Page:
MONTREAL – The opponents of Quebec’s medical-aid-in-dying law have not given up.
After Bill 2, which gives patients access to doctor-assisted dying was upheld by the Quebec Court of Appeal last winter, family doctor, Paul Saba, decided to challenge the law.
“The government is putting money ahead of lives,” said Saba.
WATCH: Global’s Elysia Bryan-Baynes speaks to Dr. Paul Saba, who opposes Quebec’s Dying with Dignity bill, about his thoughts on the province’s top court allowing the assisted-dying law.
Now, Saba is planning on challenging the validity of the provincial law and the federal law in Quebec’s Superior Court this week.
If necessary, he is ready to take his challenge all the way to the Supreme Court.
He argued the medical field is filled with errors in diagnoses and prognoses and too often patients are making the difficult choice of dying based on erroneous facts.
“The government’s really been pushing and promoting this as a kind of autonomy issue,” said Saba. “But what is an autonomy issue when you have all these errors that the population has not been made aware of?”
At a press conference on Sunday, some of Saba’s patients gathered to show support for his position.
They have all been diagnosed with terminal diseases.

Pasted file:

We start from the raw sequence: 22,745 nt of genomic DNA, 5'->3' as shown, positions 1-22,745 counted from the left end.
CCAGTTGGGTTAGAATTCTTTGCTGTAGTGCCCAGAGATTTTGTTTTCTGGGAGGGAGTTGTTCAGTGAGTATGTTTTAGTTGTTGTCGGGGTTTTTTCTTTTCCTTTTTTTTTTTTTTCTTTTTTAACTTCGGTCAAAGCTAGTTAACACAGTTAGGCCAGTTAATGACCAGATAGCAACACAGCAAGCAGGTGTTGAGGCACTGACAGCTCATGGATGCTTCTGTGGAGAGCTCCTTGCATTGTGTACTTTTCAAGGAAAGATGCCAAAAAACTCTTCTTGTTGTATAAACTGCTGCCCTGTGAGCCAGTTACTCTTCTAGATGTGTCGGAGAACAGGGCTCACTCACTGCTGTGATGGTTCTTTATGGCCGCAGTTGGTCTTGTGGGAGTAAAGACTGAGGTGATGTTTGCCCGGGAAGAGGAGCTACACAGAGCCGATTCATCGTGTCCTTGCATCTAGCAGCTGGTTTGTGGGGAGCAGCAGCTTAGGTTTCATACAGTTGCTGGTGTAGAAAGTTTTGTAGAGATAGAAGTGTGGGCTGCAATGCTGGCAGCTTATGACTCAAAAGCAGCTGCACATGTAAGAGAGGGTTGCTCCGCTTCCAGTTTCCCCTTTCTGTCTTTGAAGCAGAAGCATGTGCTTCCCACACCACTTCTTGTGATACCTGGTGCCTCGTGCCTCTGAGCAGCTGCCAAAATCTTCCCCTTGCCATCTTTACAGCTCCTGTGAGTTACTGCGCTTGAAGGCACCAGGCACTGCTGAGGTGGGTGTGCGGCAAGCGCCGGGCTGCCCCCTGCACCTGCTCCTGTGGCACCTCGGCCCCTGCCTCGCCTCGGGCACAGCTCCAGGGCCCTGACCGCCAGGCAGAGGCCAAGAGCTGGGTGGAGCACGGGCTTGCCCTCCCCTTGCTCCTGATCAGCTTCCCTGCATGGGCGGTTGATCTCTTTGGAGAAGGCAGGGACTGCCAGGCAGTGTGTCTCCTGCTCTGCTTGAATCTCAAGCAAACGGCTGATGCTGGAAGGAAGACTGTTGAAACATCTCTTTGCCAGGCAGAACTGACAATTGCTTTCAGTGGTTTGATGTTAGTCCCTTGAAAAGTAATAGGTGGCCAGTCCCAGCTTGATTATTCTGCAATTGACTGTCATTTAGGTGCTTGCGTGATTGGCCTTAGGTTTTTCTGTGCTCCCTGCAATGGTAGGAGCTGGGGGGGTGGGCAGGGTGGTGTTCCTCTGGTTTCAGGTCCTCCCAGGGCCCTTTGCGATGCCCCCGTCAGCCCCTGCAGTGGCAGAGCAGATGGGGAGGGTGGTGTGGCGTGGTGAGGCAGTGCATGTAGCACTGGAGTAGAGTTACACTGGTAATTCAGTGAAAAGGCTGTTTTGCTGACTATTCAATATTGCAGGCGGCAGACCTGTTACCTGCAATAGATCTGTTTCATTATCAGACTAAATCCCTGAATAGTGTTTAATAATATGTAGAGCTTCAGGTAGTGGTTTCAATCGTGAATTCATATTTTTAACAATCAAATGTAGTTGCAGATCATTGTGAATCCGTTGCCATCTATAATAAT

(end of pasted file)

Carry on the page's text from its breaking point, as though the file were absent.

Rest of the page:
But at some point they were either misdiagnosed or the prognosis was all wrong.
One of those patients is Mona Latour-Bourque, who was diagnosed with chronic obstructive pulmonary disease nine years ago.
“Let’s say it would have been available when I was diagnosed, I would have thought of it seriously because the lung specialist that I had told me I didn’t have long to live anyway,” said Latour-Bourque. “So why suffer?”
Latour-Bourque sought a second opinion and is glad she did.
“If I would have chosen to die, I would have given up five years,” she said. “I’ve seen my grandson. I see my grandson who is nine years old. I have a granddaughter who’s 16 months, I wouldn’t have seen them.”
Latour-Bourque is not the only one taking advantage of a second lease on life.
Mario Bazzocchi’s wife, Ginette, passed away from her bout with cancer in 2015.
When she was diagnosed, doctors initially gave her six months to live.
She ended up living for another six years and took advantage to keep up an active lifestyle.
“I don’t think that people because they get treatment or get diagnosed for something specifically, right away should jump into, OK now I have a choice, either I suffer or do this,” said Bazzocchi. “No, you should go through the process.”